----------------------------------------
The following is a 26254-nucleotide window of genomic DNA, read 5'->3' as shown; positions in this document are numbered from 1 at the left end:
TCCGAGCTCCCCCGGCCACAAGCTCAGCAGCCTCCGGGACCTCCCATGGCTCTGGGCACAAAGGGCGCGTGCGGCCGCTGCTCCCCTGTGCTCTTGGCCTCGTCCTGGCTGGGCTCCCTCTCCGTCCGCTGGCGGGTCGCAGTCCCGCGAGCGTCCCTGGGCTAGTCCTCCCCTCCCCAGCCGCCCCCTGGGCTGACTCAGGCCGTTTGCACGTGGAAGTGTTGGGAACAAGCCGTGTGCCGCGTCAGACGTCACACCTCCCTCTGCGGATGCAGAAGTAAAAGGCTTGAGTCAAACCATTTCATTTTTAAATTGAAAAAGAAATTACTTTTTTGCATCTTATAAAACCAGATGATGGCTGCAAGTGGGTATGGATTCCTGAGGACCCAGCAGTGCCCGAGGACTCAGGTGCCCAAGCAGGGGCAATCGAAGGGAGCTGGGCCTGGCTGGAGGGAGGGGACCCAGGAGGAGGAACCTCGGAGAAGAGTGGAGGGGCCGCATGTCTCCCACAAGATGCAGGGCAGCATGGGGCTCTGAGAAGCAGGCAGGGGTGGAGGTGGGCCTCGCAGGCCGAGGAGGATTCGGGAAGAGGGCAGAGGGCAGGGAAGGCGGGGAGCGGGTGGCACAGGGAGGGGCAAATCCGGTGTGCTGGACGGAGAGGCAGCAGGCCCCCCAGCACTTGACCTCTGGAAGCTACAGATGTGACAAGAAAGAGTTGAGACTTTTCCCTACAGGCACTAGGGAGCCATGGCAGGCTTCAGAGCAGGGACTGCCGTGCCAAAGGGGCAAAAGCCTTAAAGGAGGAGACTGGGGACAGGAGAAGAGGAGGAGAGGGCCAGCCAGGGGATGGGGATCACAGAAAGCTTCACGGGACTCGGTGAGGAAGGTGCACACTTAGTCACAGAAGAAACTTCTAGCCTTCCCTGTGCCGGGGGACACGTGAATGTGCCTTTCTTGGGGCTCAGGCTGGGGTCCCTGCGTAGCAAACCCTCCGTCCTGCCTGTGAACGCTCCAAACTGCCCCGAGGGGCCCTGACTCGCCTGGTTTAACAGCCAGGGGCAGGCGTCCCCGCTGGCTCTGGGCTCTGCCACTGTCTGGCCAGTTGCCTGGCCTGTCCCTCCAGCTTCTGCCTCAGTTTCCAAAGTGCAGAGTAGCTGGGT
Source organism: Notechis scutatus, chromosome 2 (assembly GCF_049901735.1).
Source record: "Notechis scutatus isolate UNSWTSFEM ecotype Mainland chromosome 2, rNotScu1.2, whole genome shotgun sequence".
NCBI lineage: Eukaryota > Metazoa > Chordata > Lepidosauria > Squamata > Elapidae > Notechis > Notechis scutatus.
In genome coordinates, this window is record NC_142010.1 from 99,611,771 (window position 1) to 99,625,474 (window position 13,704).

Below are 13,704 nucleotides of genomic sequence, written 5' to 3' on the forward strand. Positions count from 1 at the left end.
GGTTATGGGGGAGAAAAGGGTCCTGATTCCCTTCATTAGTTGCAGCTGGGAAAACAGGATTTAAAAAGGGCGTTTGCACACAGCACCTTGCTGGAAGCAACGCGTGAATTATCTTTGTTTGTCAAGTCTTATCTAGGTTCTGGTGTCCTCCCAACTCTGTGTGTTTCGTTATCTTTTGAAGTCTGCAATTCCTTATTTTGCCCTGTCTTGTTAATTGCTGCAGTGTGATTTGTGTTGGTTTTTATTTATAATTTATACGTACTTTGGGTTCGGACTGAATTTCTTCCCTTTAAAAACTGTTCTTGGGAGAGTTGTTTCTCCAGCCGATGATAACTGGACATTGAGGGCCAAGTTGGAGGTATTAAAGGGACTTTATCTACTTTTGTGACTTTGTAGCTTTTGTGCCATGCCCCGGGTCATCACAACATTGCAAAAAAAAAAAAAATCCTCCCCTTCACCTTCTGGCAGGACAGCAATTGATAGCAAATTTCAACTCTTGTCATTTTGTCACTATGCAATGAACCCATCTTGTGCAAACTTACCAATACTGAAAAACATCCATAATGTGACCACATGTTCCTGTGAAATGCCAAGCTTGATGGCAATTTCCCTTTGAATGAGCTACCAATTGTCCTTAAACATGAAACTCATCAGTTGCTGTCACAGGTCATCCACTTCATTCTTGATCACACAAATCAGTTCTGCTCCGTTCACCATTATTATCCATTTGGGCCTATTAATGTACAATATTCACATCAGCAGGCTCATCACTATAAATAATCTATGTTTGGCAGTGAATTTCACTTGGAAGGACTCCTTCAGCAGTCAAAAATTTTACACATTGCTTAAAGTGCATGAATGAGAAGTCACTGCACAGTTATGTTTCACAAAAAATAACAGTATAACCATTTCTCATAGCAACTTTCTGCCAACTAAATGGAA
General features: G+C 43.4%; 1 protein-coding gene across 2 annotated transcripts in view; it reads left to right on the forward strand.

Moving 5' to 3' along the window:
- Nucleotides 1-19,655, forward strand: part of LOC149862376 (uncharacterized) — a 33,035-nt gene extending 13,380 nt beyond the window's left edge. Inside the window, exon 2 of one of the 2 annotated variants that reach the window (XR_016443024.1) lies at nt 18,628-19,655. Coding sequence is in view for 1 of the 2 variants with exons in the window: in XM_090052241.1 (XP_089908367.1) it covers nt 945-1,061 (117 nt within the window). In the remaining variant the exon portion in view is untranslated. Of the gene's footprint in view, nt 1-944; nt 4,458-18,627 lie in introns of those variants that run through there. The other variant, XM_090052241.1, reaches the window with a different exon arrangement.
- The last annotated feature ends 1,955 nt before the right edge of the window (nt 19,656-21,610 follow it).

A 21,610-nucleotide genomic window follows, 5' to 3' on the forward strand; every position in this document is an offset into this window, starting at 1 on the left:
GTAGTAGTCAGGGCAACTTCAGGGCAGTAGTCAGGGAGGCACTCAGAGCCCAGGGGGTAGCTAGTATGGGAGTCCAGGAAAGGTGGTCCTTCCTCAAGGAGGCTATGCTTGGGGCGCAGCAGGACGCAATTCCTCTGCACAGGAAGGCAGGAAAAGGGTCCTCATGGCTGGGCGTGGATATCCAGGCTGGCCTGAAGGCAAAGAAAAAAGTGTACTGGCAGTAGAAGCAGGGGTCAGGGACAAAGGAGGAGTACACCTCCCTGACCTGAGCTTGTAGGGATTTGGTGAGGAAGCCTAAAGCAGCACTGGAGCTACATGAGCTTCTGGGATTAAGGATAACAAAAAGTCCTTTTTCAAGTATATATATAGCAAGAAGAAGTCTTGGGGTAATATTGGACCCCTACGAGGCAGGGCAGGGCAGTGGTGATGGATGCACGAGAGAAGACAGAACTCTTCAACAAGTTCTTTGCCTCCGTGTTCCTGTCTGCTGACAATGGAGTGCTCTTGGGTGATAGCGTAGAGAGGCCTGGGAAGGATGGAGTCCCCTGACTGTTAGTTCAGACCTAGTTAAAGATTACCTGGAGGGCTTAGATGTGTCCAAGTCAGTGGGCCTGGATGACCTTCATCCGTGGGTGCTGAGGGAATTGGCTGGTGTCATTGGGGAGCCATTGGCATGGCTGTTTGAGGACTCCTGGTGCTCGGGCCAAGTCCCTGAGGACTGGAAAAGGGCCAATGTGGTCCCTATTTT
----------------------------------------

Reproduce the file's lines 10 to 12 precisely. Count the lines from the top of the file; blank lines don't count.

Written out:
Moving 5' to 3' along the window:
- Nucleotides 1-19,655, forward strand: part of LOC149862376 (uncharacterized) — a 33,035-nt gene extending 13,380 nt beyond the window's left edge. Inside the window, exon 2 of one of the 2 annotated variants that reach the window (XR_016443024.1) lies at nt 18,628-19,655. Coding sequence is in view for 1 of the 2 variants with exons in the window: in XM_090052241.1 (XP_089908367.1) it covers nt 945-1,061 (117 nt within the window). In the remaining variant the exon portion in view is untranslated. Of the gene's footprint in view, nt 1-944; nt 4,458-18,627 lie in introns of those variants that run through there. The other variant, XM_090052241.1, reaches the window with a different exon arrangement.
- The last annotated feature ends 1,955 nt before the right edge of the window (nt 19,656-21,610 follow it).